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By Geoffrey Vanderpal, Full-Time Faculty, Kaplan University Published April 2014
In 2013, the S&P 500 and Dow 30 made their biggest gains in 16 years and 18 years respectively with 29 percent and 26 percent gains. These gains were due to stronger consumer confidence and the explosion of multinational corporate profits.
Saving for retirement, especially when nearing retirement, can be daunting and nerve-racking for many individuals and families. As a CERTIFIED FINANCIAL PLANNERTM professional and advisor over the past 20 years, the most common question asked was, "Will I have enough for retirement?" This is a difficult question to answer based on mortality, spending patterns, investment performance, inflation, and various economic risks. The industry disclaimer of "past performance is not an indicator of future performance" is a mantra that many investors now realize after the technology bubble of 2000-2002 and the extended housing and economic crisis of 2007-2012. The technology bubble and the housing and economic crisis has potently reminded all of us that risk is everywhere and occurs when many least expect it. So what can one do to better prepare for retirement and mitigate risk?
Lower risk in your retirement plans. Generally, you cannot take tax deductions in tax deductible retirement plans, so losses do not serve as a tax write off. Treat your retirement assets as your child and treat it with care. Don't invest all or a large portion of your 401K or retirement plan in a single stock or one mutual funds. Diversification into various asset classes is necessary. With the advent of the Roth 401K, this has opened the door for tax free withdrawals at retirement in lieu of the immediate tax deduction like ordinary 401k plans, where you are taxed at retirement upon withdrawal for future tax advantages. Many employers today are expanding the options available to their employee retirement plans.
As you age and get closer to retirement, it is important to place more of your assets into short-term bond and cash oriented investments. A general rule is one minus your current age should be your allocation into equity and the remainder into cash and short to intermediate bond type investments, along with international exposure. For the more conservative, there are specialty index oriented investment like index bank certificates of deposits (FDIC insured) and index annuities from insurance carriers. Another option is using Exchange Traded Funds (ETFs) which generally have low fees and trade like stocks so stop-loss orders can be placed to limit downside losses and can be readjusted periodically to lock in past returns.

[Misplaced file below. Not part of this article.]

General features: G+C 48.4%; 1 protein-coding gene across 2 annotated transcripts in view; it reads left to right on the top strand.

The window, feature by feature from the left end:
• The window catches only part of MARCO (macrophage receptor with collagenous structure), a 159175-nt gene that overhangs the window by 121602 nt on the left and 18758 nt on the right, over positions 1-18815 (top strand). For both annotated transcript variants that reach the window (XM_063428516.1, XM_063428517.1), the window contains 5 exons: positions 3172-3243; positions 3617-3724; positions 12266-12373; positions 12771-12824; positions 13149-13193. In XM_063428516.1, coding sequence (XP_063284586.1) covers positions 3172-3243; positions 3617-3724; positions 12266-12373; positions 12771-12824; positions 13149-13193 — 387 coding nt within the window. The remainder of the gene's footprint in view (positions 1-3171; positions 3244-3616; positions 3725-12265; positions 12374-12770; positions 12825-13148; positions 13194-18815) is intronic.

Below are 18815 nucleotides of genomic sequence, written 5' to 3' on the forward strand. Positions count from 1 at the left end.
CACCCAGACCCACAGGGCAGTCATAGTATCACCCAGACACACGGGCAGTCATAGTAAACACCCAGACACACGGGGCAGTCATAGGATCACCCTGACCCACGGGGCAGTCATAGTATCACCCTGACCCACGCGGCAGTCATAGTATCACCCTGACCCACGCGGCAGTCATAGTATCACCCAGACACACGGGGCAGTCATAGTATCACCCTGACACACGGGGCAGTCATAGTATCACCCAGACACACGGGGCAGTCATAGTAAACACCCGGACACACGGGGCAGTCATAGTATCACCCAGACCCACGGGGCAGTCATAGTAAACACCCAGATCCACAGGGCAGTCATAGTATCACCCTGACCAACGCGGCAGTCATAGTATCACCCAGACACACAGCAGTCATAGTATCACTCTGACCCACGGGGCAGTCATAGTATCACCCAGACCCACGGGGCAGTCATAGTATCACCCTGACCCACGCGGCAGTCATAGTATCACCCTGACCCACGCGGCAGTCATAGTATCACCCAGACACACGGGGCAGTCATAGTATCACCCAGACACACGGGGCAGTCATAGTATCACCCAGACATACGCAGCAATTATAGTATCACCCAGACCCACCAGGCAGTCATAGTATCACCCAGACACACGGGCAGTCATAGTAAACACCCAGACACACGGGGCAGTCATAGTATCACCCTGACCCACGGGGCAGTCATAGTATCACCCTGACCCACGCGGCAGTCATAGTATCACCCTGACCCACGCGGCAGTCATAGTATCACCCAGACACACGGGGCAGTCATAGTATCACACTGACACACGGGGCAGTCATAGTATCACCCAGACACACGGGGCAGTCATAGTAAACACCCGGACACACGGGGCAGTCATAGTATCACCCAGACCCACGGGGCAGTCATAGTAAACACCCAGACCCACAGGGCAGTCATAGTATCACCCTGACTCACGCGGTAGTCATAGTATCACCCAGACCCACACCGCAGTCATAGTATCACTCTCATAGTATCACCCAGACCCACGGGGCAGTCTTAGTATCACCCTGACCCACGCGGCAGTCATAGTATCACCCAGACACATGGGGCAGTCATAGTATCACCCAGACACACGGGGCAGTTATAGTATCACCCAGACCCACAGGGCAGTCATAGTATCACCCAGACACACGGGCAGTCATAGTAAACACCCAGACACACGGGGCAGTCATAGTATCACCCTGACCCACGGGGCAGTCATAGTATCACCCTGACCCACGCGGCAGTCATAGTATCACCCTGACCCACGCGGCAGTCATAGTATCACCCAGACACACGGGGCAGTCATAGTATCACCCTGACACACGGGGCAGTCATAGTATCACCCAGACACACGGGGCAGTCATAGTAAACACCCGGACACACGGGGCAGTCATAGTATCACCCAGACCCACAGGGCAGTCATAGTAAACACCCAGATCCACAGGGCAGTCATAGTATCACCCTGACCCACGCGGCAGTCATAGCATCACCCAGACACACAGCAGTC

Generally, company retirements plans use mutual funds and have limitations of investing options. However, some firms are now setting up open style retirement plans and of course individual retirement plans offer a great deal of flexibility for investing beyond many traditional 401k plans. Using both an employer sponsored plan that provides a match and contributing to an individual retirement account can provide flexibility and various advantages.
Geoffry Vanderpal is a full-time faculty member at Kaplan University. The views expressed in this article are solely those of the author and do not represent the view of Kaplan University.
Certified Financial Planner Board of Standards Inc. owns the CFP®, CERTIFIED FINANCIAL PLANNERTM, and certification marks, which are awarded to individuals who successfully complete initial and ongoing certification requirements.
Kaplan University does not certify individuals to use CFP®, CERTIFIED FINANCIAL PLANNERTM, and marks. CFP certification is granted solely by Certified Financial Planner Board of Standards Inc. to individuals who, in addition to completing an educational requirement, have met its ethics, experience, and examination requirements.
By Cynthia Waddell, PhD, CPA, CFE
By Jerry Taylor
By Geoffrey Vanderpal
By Dr. Denise Schoenherr
By Stanley W. Self, CFE
By Rachel Byers, Full-Time Faculty, School of Business
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